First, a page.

Daniel James Brown is the author most recently of The Boys in the Boat: Nine Americans and Their Epic Quest for Gold at the 1936 Berlin Olympics. He also has written The Indifferent Stars Above and Under a Flaming Sky, and has taught writing at San Jose State University and Stanford. He lives near Seattle.
Q: You write that the book's genesis can be found in your initial meeting with crew member Joe Rantz. Had you heard the story that became The Boys in the Boat before that?
A: No, I hadn’t. For the most part I think only long-time rowers and people old enough to remember the events themselves had very much awareness of the story, even here in Seattle.
You know, when I met Joe he and Roger Morris were the only two members of the 1936 crew still alive. I really think the story would have faded entirely from civic memory if I hadn’t been fortunate enough to meet them when I did. Within a few years there really wouldn’t have been anybody left to bear witness to what happened that extraordinary summer in Berlin.
Q: Although you tell the story of the group of rowers, Joe is really the central character in the book. Did you ever consider focusing primarily on one of the other boys in the boat instead?
A: At first I gave some thought to trying to focus equally on all nine of the boys, but the reality was that I had much more material to work with in regards to Joe’s story than any of the others.
Over time I was able to meet with family members of all nine and glean a great deal of very useful information about them, and I’m very grateful to the families for the support they’ve given me.
I think, though, that I would have found up focusing on Joe even if I’d had equal amounts of information about all of them. The fact is Joe’s personal story—his childhood experiences and how he overcame a series of very difficult challenges—are so compelling, and so representative of what that generation of Americans went through that he was the logical focal point.
Q: What impact did the success of these American rowers have on the United States in 1936, and how aware were Americans of what was happening in Germany at the time of the Berlin Olympics?
A: Their success had a huge impact, particularly here in the Northwest, of course, but also across the country. In those days millions of people followed rowing on radio and in the newspapers.
In fact the rowing events in Berlin attracted the second largest crowds of the games, behind only the track and field events in the huge Olympic stadium that the Nazis built. So a lot of people were paying attention to what happened in Berlin that day. In Seattle, in fact, it was hard to find a radio for sale. Everyone wanted to listen to the gold medal race live.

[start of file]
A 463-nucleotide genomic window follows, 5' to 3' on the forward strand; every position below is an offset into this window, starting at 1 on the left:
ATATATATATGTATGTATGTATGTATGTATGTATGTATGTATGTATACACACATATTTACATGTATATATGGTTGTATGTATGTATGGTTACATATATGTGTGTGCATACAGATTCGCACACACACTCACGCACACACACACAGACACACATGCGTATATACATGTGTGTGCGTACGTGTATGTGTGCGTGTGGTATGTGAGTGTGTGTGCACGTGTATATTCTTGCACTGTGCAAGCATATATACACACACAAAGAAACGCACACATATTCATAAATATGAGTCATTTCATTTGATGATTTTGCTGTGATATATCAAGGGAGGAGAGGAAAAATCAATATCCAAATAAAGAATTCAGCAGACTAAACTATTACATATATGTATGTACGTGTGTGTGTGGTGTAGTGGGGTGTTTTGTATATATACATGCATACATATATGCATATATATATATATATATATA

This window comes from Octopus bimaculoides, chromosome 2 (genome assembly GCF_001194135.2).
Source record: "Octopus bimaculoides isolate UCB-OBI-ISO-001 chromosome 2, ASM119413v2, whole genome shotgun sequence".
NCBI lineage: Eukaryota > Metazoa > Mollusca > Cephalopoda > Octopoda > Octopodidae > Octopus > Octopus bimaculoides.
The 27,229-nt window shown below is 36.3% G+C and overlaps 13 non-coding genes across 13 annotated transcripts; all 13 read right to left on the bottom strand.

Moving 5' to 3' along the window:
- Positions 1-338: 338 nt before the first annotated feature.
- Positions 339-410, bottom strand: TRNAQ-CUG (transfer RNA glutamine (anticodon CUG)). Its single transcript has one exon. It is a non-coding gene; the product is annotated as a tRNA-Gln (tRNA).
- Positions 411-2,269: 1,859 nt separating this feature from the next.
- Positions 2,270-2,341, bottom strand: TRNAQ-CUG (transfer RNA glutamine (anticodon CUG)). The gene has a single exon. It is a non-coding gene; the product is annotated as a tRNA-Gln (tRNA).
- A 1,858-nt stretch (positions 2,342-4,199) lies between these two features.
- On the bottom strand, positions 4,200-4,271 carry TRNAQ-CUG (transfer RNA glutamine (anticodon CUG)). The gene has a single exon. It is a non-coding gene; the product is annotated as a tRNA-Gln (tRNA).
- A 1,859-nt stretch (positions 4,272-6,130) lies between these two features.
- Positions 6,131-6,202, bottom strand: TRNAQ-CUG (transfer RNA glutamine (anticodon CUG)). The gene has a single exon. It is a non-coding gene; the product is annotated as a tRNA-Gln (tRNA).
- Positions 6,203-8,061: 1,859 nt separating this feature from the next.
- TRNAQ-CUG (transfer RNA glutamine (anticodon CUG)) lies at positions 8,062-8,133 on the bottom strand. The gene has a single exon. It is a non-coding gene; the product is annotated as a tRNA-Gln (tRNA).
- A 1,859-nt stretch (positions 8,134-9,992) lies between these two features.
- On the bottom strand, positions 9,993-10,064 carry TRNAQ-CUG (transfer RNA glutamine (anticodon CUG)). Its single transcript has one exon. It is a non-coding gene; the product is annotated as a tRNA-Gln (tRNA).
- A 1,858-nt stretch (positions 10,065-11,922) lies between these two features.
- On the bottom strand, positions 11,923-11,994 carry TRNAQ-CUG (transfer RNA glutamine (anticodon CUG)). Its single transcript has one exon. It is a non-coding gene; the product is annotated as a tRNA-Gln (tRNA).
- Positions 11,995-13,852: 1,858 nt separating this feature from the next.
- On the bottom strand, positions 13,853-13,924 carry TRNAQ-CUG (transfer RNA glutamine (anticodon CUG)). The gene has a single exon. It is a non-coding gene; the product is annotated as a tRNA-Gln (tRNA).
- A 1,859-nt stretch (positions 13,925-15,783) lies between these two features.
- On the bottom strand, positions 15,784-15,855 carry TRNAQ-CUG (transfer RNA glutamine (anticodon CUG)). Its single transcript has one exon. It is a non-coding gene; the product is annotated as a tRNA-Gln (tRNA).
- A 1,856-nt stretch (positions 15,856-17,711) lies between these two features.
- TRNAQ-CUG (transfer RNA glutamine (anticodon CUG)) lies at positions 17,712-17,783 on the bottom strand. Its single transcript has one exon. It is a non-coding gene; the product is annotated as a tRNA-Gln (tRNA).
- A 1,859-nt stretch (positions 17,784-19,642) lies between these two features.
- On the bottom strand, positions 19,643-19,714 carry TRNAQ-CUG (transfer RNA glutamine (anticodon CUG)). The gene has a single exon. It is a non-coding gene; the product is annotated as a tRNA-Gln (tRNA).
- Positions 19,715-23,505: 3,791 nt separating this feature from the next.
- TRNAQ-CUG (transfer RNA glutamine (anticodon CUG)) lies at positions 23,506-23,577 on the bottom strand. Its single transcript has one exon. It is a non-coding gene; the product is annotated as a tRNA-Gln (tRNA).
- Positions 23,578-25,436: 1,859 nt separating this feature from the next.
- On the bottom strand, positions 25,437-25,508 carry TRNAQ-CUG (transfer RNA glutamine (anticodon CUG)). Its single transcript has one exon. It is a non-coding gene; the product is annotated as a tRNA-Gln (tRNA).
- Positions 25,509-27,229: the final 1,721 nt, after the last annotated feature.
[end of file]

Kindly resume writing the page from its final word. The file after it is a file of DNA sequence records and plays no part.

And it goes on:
That said, this was 1936 and for most Americans the political situation in Germany didn’t mean a great deal yet. All that would change within a few years, but for the most part—except in the Jewish community—there wasn’t a great deal of interest in Hitler or what he stood for.
Certainly most people knew that he was a dictator and a bully but no one understood fully what that meant or what was coming. Many Americans, in fact, came home from Berlin after the games favorably impressed by what they saw in Germany. The Nazis’ cynical use of the Olympics as a propaganda tool was largely successful.
Q: Washington State plays a large role in the book. How important was it that a team from Washington represented the United States in the Olympics?
A: The idea of these rough-and-tumble boys from the farms and small towns and woods of Washington State taking on elite crews from the East, British crews from Oxford and Cambridge, and a Nazi crew had a great deal of appeal, not just here in Washington but across the country.
This was the middle of the Depression and people were hungry for heroes they could identify with. Ordinary, hardworking Americans from humble roots like these affable kids out of the Northwest fit the bill perfectly.
And there is an added dimension to the story that was quintessentially Northwestern: It wasn’t just the boys but also their boat that were from Washington. The beautiful wooden shell they rowed—the Husky Clipper—was hand crafted in Seattle from native western red cedar.
So part of the spectacle of the gold medal race is that you have this beautiful combination of young [men] and wood from Washington coming together so beautifully and powerfully.
Q: What are you working on now?
A: Well, I’m taking some time to find another topic that I really want to engage with. The books I write are very research intensive, so once I start working on one I’m committed to the subject for four years or more, so it needs to be something I want to spend that kind of time on.
I’m actively listening to a lot of people’s stories, hoping to find one in which a great personal tale takes place against an interesting historical backdrop. There are thousands of such stories out there but the trick is to find one that has all the right elements to make a great book. I’m very much in listening mode.
Q: Anything else we should know?
A: Well, something I like to leave people with when I talk about the book is this: It seems to me that this story of nine young Americans who learned to pull together so strongly and beautifully is an almost perfect metaphor for what that whole generation of Americans did.
I’m talking about what Tom Brokaw called “The Greatest Generation.” The Boys in the Boat is really about how they became great. I think the hardships of the Great Depression taught them all a measure of humility, and that humility was the gateway through which they were able to approach one another, open their hearts to one another, form great teams and do great things together. I think today we can all learn a great deal from their example.
--Interview with Deborah Kalb